Letters: KC readers discuss Strickland’s injustice, Kelly’s caving and JoCo sheriff

·4 min read

Let injustice stand

Who among us, with any sense of decency, does not feel that a gross injustice was rectified, albeit 42-plus years late, in the exoneration of 62-year-old Kevin Strickland by a Jackson County judge? Much thanks to Jackson County Prosecutor Jean Peters Baker, the Midwest Innocence Project and The Kansas City Star for their investigation and dogged persistence in gathering the evidence to clear Strickland.

There is absolutely no thanks to Missouri Gov. Mike Parson and Attorney General Eric Schmitt, who for their own political reasons justified keeping Strickland locked up against the mounting evidence of his innocence.

Parson, who has the pardon power, refused to allow that to happen, saying it was not a “priority.” What? And, of course, Schmitt is running to succeed Sen. Roy Blunt in the U.S. Senate.

How should this sordid matter be viewed: good versus evil? We saw how those who did not give up on Strickland prevailed against those in positions of power who let politics dictate their intentions.

- Steve Weneck, Kansas City

Ball dropped

Once again, the caring public has come to the rescue when our state of Missouri punked out. Thanks to everyone who generously made it possible for Kevin Strickland to have a new start in life. (Nov. 26, 1A, “Donors around the world give over $950,000 to Strickland”)

Missouri needs to step up with so many things.

- Margaret Kensinger, Raytown

Deep dives

I have appreciated The Star’s in-depth coverage over the last several months of a number of critical issues: police shootings, violence against women and more – the latest being inmate innocence and no reparations for false imprisonment. (Nov. 24, 1A, “Strickland freed; Exonerated man won’t get a dime from state”) It is great to get more details and background on important issues of local relevance.

- Roena Haynie, Kansas City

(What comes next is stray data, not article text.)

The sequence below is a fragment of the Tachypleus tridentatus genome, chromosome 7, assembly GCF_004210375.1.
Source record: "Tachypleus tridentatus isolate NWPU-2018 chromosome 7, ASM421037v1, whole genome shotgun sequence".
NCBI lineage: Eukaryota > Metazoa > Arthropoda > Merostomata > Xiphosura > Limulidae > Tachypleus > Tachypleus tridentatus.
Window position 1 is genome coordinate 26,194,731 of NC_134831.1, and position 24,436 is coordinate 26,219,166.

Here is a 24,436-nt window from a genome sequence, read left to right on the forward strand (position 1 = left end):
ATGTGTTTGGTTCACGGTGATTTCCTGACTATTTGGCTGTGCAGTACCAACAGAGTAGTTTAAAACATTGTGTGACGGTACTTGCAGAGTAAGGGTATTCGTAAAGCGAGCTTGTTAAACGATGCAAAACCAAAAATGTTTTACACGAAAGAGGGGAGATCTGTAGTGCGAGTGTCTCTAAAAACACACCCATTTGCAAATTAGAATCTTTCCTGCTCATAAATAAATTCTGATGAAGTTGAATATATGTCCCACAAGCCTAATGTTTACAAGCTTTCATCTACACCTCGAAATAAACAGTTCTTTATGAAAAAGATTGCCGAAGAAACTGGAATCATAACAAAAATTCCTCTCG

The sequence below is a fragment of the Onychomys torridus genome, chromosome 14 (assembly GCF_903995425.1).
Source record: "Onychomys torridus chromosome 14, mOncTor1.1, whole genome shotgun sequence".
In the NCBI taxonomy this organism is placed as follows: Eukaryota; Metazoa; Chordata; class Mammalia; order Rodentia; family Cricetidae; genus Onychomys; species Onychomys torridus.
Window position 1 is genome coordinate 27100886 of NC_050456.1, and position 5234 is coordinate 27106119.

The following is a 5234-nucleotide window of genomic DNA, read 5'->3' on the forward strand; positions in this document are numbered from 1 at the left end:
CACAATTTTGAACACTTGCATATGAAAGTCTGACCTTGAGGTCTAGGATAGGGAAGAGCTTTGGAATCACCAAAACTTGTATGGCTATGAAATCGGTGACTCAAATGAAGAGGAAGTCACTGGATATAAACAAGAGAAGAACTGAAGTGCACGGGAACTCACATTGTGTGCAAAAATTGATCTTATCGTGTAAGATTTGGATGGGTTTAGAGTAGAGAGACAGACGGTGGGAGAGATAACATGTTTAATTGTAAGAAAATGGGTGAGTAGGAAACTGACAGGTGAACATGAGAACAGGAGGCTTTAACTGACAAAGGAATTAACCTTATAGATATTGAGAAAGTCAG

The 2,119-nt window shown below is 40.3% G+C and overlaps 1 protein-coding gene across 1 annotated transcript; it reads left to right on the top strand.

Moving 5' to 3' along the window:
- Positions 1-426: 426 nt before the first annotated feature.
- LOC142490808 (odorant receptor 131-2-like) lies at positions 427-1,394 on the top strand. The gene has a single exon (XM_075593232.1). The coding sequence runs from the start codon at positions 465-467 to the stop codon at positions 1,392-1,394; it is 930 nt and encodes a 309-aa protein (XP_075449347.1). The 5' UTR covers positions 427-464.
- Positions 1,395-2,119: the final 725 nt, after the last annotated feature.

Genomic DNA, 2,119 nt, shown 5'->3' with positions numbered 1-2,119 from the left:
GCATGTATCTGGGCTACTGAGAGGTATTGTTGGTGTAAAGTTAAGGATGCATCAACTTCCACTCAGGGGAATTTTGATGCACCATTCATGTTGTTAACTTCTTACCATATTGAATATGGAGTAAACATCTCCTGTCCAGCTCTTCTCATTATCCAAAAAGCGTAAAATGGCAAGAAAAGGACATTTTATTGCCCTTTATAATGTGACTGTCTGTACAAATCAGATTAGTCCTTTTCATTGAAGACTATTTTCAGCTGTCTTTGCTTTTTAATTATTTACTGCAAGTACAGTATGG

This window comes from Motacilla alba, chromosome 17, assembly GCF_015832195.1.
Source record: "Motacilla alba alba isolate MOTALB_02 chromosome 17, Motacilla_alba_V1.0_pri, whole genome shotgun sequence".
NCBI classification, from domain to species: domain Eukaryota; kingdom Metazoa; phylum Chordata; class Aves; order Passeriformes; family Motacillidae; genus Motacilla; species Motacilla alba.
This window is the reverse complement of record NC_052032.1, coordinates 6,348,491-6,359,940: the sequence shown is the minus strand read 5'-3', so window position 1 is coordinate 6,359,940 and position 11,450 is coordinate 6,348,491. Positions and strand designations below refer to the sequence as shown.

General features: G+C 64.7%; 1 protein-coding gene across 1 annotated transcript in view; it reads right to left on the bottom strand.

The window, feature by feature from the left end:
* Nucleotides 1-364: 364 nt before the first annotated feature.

Wrong moves

Kansas Gov. Laura Kelly was strong in the early pandemic, closing schools and following the Centers for Disease Control and Prevention and science guidelines. Midway through the pandemic, she weakened and signed Republican-led legislation limiting her own executive powers to manage the pandemic.

Now, she has signed legislation widening exemptions to the vaccine mandate and allowing unemployment benefits for those fired for refusing vaccinations. (Nov. 25, 1A, “Kelly cites ‘compromise’ in signing vaccine bill”) This legislation resulted from a special legislative session called by the Republican supermajorities in the Kansas House and Senate. In doing so, Gov. Kelly has fully surrendered to the Republicans.

One must now wonder whether she was a wolf in sheep’s clothing, wearing a Democrat cape but in reality, a Republican.

Make no mistake — the disagreements over the vaccine mandate are not about an individual’s right. They are about the right of a society to make rules to provide the greatest good for the greatest number. No individual is above the entire society.

Those who refuse vaccines do have a choice: Vaccinate or lose their jobs. They can decide. Society is not forcing vaccines on any person. Society is deciding what is best for society.

- Kirk Duncan, Overland Park

Free thinking?

Is it just me? It seems about half the country is screaming about personal freedom while the other half is concerned and doing something about maintaining freedom and democracy (not to mention trying to save the screamers’ lives). Yet, the ones screaming about personal freedom are more than willing to let their leaders and talking heads think for them, even to the extent that it seems they would be thrilled with a dictatorial government.

I want to ask that half of the country how they’re going to like it when they get their dictator and the U.S. becomes a former bastion of democracy, but they’ll just go along with the talking heads. The world is watching.

- Gerald Valet, Kansas City

Public safety

So Johnson County Sheriff Calvin Hayden is going to spend $30,000 of taxpayer money on “public safety” personnel who selfishly refused to be vaccinated. (Nov. 25, 12A, “Johnson County sheriff to provide antibody testing for staff”)

What will he do with the antibody-tested employees who do not show adequate antibody levels? Suspend them? Why the expensive end run around the obvious and responsible solution: having all staff vaccinated?

We all know vaccination is more consistently protective and reliable than natural immunity. Why cater to these rebellious, nonconforming officers who are putting themselves and the public at risk over something so simple and straightforward as vaccination?

Who is this sheriff really serving? What department policy would really have been in the interest of the safety of our citizens? We elect a sheriff to be intelligent, informed, competent, professional, nonpolitical and dedicated to protecting the interests of all county citizens, not just right-wing extremists.

And why should taxpayers pay anything because of the unprofessional and irresponsible actions of nonconforming employees? If these misguided individuals want antibody testing because they choose not to do what is free and effective, let them pay for the testing themselves.

- Daniel Claiborn, Mission Hills

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